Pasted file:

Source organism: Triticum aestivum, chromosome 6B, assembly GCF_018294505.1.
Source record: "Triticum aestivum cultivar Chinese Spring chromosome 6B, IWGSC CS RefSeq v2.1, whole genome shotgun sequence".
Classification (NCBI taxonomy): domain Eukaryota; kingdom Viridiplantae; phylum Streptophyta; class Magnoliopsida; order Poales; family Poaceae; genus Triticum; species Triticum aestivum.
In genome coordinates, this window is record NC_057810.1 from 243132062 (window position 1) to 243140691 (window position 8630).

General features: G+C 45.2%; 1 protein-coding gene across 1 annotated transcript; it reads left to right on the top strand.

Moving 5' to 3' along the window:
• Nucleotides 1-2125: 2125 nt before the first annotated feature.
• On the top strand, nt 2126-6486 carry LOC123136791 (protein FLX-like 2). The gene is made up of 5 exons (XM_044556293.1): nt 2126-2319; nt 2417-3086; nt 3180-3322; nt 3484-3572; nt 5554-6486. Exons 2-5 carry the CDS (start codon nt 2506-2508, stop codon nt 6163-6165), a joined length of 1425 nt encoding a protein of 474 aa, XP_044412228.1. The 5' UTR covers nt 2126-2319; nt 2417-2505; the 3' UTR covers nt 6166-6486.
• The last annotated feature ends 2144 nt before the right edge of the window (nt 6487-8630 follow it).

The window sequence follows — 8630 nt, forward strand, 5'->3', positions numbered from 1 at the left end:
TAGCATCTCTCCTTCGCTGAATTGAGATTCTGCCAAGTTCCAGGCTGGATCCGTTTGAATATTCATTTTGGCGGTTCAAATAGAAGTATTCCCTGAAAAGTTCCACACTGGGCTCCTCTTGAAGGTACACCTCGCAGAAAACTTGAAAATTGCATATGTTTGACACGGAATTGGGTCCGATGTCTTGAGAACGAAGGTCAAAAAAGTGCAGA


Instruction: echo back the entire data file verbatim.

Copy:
Source organism: Triticum aestivum, chromosome 6B, assembly GCF_018294505.1.
Source record: "Triticum aestivum cultivar Chinese Spring chromosome 6B, IWGSC CS RefSeq v2.1, whole genome shotgun sequence".
Classification (NCBI taxonomy): domain Eukaryota; kingdom Viridiplantae; phylum Streptophyta; class Magnoliopsida; order Poales; family Poaceae; genus Triticum; species Triticum aestivum.
In genome coordinates, this window is record NC_057810.1 from 243132062 (window position 1) to 243140691 (window position 8630).

General features: G+C 45.2%; 1 protein-coding gene across 1 annotated transcript; it reads left to right on the top strand.

Moving 5' to 3' along the window:
• Nucleotides 1-2125: 2125 nt before the first annotated feature.
• On the top strand, nt 2126-6486 carry LOC123136791 (protein FLX-like 2). The gene is made up of 5 exons (XM_044556293.1): nt 2126-2319; nt 2417-3086; nt 3180-3322; nt 3484-3572; nt 5554-6486. Exons 2-5 carry the CDS (start codon nt 2506-2508, stop codon nt 6163-6165), a joined length of 1425 nt encoding a protein of 474 aa, XP_044412228.1. The 5' UTR covers nt 2126-2319; nt 2417-2505; the 3' UTR covers nt 6166-6486.
• The last annotated feature ends 2144 nt before the right edge of the window (nt 6487-8630 follow it).

The window sequence follows — 8630 nt, forward strand, 5'->3', positions numbered from 1 at the left end:
TAGCATCTCTCCTTCGCTGAATTGAGATTCTGCCAAGTTCCAGGCTGGATCCGTTTGAATATTCATTTTGGCGGTTCAAATAGAAGTATTCCCTGAAAAGTTCCACACTGGGCTCCTCTTGAAGGTACACCTCGCAGAAAACTTGAAAATTGCATATGTTTGACACGGAATTGGGTCCGATGTCTTGAGAACGAAGGTCAAAAAAGTGCAGA